how can i flash the led's as I am using the delay(250) to run the motor; is there a better way
The most important principle you need to follow is to design your sketch so that it does not need to block (i.e. stop and wait for something to happen).
The way to achieve this is to design your sketch so that the code in loop() checks for things that may need to be done, and does whatever may be needed. If something doesn't need to be done (yet), loop() continues checking the other things. Loop is called repeatedly, so anything that doesn't need to be done yet will be checked again shortly. For this to work, none of your code must take very long to complete, where 'very long' is relative to how often you need to check everything else.
The 'blink without delay' sketch demonstrates how to use this approach to perform actions on a timed basis but doesn't explain how fundamentally important it is that you you do this.
The use of a non-blocking design also impacts the structure of your control logic. In a blocking design, you can implement a sequence of actions and events by writing code that takes an action and waits for the expected event; where you are in the sequence of actions/events is implicit based on where you are in the code. This doesn't work when you use a non-blocking architecture. Instead, you have to use variables to record where you have got to in each sequence. Usually, this would be implemented as a state machine. For example, your description suggests a state machine with the following states:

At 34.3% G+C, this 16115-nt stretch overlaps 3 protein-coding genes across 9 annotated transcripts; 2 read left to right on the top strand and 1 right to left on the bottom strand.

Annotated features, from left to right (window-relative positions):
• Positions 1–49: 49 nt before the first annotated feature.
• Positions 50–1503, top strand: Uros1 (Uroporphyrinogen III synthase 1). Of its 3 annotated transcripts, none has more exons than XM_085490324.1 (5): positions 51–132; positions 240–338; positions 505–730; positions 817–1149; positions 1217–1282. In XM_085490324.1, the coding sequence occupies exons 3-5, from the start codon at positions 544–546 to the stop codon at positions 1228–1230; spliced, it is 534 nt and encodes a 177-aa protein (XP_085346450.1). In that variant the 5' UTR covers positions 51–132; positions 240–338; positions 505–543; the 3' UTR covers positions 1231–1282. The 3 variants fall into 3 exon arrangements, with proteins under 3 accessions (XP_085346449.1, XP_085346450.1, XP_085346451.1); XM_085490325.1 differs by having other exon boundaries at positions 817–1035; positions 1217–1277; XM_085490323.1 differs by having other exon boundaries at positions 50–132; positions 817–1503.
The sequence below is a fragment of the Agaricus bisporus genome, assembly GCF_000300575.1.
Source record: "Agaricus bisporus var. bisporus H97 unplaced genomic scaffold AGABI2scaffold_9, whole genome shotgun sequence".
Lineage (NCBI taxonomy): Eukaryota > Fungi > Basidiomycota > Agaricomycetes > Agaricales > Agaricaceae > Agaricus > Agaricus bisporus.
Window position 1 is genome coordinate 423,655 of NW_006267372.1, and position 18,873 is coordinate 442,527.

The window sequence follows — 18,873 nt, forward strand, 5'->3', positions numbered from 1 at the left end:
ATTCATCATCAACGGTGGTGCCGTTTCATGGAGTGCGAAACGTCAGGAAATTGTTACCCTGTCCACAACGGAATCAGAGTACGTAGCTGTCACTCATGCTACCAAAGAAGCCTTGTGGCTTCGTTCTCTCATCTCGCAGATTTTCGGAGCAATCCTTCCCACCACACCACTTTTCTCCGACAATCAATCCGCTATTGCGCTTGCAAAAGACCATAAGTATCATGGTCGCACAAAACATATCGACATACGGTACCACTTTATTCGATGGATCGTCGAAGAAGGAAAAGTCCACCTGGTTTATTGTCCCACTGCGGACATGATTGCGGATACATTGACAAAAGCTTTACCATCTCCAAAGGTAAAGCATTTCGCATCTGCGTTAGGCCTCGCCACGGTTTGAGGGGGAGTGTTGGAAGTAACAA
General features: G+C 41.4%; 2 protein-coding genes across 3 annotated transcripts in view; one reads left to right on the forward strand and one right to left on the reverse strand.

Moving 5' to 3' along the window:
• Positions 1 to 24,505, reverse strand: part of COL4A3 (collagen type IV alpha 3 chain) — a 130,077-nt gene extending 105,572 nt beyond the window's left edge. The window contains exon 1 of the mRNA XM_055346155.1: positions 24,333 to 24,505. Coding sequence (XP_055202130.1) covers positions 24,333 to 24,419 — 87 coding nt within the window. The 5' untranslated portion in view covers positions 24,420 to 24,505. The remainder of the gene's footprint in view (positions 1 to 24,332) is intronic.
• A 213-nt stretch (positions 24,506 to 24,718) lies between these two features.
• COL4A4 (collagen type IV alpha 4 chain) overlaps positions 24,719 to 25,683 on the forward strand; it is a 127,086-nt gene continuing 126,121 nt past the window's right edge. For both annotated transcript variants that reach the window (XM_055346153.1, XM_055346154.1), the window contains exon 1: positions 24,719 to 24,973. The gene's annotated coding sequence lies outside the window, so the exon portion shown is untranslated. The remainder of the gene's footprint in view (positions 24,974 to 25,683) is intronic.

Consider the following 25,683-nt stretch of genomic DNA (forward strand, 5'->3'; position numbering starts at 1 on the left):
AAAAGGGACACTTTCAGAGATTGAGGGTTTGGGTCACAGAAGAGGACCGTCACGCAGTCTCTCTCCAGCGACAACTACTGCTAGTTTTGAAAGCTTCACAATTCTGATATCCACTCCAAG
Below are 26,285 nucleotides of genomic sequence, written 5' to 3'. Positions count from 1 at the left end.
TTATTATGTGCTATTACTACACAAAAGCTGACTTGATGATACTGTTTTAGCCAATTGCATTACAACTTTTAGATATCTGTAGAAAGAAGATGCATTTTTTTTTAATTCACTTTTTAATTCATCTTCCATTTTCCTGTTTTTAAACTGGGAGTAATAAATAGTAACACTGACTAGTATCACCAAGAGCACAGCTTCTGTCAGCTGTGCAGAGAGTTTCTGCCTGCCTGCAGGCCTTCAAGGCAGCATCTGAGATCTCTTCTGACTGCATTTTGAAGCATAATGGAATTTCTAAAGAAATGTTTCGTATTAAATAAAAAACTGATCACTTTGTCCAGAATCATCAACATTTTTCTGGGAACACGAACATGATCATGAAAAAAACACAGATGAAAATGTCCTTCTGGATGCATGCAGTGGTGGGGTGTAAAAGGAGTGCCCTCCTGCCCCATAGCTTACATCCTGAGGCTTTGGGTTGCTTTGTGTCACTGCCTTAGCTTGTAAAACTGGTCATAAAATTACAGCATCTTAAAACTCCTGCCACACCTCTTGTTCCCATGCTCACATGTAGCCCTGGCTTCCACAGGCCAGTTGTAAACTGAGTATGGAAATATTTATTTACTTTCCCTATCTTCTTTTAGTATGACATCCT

Initial (waiting for the initial switch input)
Advancing (waiting for the 1000 ms elapsed time to pass)
Advanced (waiting for switch input to start the rotation)
Rotating (waiting for 3000 ms elapsed time to pass)
Rotated (waiting for 10000 ms elapsed time to pass before starting the reverse)
Reversing (waiting for 1000 ms elapsed time to pass)
At each step the code would need to check whether the required time has elapsed, or the expected switch input has arrived, or whether it is time to toggle the state of the LED to make it blink. Individually, each of these are very simple to code. When you bring them together into a state machine you can produce very complex and powerful behaviour.
An easy way to implement a state machine is to define a set of constants defining the states, a variable holding the current state, and use a switch statement to test for the events that are relevant to each state.